Regardless of whether measures could have been taken sooner in the build up to the invasion, we can generally be proud of our steadfast commitment to protecting sovereign Ukraine in the face of oppression. The Governor of the Bank of England described the sanctions as “a powerful demonstration of the UK’s commitment to the international rule of law”.

The corporate world has followed suit, mobilising to absolve their own ties with Russia. Sanctions make it nearly impossible to conduct business with Russia, but above that, it is hard to imagine that any company would want to be seen putting profits above people in Ukraine. Multinationals like BP, Shell, Visa, Apple and Volvo are just a few of the companies suspending or entirely terminating commercial relations with Russia, delivering another striking blow to its economy.

Fortunately, it appears that sanctions are already going to work on the Russian economy. Putin expected less resistance in Ukraine, and an invasion that should have taken a few days has become a lot more expensive to sustain indefinitely. The CBR has raised the interest rate benchmark to 20 percent in a desperate move to veer off a course towards hyperinflation, and stall the accelerating depreciation of the Rouble. The CBR has also directed Russian companies to sell 80 percent of their foreign exchange reserves to prop up their own currency.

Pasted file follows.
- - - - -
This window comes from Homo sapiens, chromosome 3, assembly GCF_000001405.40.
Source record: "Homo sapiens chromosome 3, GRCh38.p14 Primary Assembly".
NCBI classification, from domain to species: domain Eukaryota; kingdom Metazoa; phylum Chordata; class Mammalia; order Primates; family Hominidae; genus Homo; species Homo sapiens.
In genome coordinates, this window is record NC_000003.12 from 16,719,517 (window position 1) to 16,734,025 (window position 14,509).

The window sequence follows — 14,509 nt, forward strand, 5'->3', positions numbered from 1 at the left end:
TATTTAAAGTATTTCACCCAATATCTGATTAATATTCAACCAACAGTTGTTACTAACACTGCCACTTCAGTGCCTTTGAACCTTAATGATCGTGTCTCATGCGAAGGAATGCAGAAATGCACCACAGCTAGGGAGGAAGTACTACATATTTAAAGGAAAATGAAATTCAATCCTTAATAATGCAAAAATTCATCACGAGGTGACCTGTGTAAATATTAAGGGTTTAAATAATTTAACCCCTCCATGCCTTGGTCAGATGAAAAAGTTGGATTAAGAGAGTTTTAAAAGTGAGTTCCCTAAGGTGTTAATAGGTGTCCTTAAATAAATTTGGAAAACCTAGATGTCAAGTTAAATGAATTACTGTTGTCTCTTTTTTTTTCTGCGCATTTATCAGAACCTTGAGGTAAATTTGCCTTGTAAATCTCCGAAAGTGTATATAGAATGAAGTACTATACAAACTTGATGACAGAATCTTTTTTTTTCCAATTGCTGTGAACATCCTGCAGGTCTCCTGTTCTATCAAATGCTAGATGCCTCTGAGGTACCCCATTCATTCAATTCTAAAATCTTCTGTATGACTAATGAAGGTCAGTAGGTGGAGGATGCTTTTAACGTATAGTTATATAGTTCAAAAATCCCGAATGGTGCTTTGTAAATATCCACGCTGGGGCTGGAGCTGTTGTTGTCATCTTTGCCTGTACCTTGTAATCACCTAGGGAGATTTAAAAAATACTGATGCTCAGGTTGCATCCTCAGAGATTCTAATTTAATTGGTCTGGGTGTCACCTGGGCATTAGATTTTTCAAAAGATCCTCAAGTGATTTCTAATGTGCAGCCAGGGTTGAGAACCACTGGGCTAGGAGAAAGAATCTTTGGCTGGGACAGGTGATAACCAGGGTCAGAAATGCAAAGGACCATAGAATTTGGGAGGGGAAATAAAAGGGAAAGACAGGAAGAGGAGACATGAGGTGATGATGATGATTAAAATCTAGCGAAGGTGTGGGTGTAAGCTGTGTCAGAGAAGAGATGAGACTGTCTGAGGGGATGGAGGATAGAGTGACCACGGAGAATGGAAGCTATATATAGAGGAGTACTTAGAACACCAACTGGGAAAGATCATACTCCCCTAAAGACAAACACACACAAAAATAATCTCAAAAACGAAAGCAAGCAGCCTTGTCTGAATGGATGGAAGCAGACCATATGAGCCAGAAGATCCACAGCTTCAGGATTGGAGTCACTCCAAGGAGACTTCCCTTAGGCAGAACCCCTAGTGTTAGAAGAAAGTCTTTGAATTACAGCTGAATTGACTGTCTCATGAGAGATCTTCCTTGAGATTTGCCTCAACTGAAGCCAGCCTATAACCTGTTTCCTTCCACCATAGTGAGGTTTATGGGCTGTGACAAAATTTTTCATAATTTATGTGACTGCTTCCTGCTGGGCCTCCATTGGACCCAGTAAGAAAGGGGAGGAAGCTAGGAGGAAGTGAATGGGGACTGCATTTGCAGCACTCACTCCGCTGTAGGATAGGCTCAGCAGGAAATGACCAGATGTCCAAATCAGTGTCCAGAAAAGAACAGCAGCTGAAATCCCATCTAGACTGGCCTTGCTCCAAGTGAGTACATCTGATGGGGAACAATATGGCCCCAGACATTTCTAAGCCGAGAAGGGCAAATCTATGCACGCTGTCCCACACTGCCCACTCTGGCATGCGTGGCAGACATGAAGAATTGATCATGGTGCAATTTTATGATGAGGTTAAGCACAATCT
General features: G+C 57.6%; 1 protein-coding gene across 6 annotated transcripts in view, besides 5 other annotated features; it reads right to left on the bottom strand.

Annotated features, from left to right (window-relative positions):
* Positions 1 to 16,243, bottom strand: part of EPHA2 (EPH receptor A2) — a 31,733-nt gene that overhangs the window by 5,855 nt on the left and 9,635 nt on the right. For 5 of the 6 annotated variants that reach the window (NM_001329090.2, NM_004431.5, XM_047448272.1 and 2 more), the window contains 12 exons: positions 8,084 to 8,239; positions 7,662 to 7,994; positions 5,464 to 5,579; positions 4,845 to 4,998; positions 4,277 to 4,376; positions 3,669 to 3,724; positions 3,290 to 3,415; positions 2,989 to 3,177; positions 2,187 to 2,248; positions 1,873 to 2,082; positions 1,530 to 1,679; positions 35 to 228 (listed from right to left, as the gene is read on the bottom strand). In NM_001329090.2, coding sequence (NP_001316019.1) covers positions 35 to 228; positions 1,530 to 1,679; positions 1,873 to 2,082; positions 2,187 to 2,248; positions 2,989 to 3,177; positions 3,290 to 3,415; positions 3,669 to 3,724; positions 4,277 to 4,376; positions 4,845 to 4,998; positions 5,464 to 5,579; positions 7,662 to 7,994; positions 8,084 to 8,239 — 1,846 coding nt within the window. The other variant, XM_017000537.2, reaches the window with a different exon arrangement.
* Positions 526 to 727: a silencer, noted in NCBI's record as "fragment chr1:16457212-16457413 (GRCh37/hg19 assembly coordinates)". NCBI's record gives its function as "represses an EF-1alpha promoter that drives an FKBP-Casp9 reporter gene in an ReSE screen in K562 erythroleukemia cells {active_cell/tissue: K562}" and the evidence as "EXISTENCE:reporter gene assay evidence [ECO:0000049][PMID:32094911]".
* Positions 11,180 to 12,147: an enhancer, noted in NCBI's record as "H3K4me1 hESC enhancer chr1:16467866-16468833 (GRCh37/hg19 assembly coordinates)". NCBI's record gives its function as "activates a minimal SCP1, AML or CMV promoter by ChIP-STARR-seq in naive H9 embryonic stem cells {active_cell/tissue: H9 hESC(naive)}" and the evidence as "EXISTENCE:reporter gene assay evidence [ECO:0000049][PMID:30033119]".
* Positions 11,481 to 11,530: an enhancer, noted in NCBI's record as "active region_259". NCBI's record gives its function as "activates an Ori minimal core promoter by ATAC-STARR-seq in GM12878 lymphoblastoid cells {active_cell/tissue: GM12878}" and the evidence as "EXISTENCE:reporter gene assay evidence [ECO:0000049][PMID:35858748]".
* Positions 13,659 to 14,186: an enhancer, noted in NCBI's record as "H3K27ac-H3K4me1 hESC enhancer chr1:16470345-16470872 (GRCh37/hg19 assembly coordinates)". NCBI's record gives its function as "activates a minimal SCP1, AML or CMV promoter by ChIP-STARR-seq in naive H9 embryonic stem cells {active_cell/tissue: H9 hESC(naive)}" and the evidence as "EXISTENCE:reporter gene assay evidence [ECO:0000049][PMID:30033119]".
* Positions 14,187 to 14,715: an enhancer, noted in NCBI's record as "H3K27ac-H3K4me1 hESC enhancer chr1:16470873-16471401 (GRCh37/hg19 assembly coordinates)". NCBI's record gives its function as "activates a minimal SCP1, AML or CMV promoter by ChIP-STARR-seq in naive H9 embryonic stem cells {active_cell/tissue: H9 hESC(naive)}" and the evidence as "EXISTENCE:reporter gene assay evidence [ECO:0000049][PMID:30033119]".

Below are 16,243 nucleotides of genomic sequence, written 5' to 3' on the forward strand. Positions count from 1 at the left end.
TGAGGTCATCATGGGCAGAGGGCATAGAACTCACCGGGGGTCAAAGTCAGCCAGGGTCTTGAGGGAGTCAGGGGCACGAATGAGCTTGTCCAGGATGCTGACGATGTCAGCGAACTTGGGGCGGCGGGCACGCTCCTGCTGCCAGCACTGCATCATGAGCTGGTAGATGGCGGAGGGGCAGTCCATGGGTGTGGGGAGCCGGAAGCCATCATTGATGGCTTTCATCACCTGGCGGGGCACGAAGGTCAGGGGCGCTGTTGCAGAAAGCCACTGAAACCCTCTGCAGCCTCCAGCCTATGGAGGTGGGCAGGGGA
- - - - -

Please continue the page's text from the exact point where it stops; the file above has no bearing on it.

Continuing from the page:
The Russian population will be the unsung victims of this conflict. Targeting Putin and his inner circle of oligarchs is necessary, but their wealth is vast enough to endure sanctions. Putin's investment in foreign currency since 2014 has been at the expense of domestic growth which has averaged around 1 percent since. Within an already stagnating economy, the sanctions will impoverish the Russian population, depreciate savings and spark endemic unemployment. Domestic support of the invasion in Ukraine is unclear, with Putin keeping a firm chokehold on national media sources. Russian anti-war protestors have been outspoken and brave in their condemnation of war, even in the face of arrests. Losing the support of an already dissatisfied electorate might be what brings the conflict to a conclusion.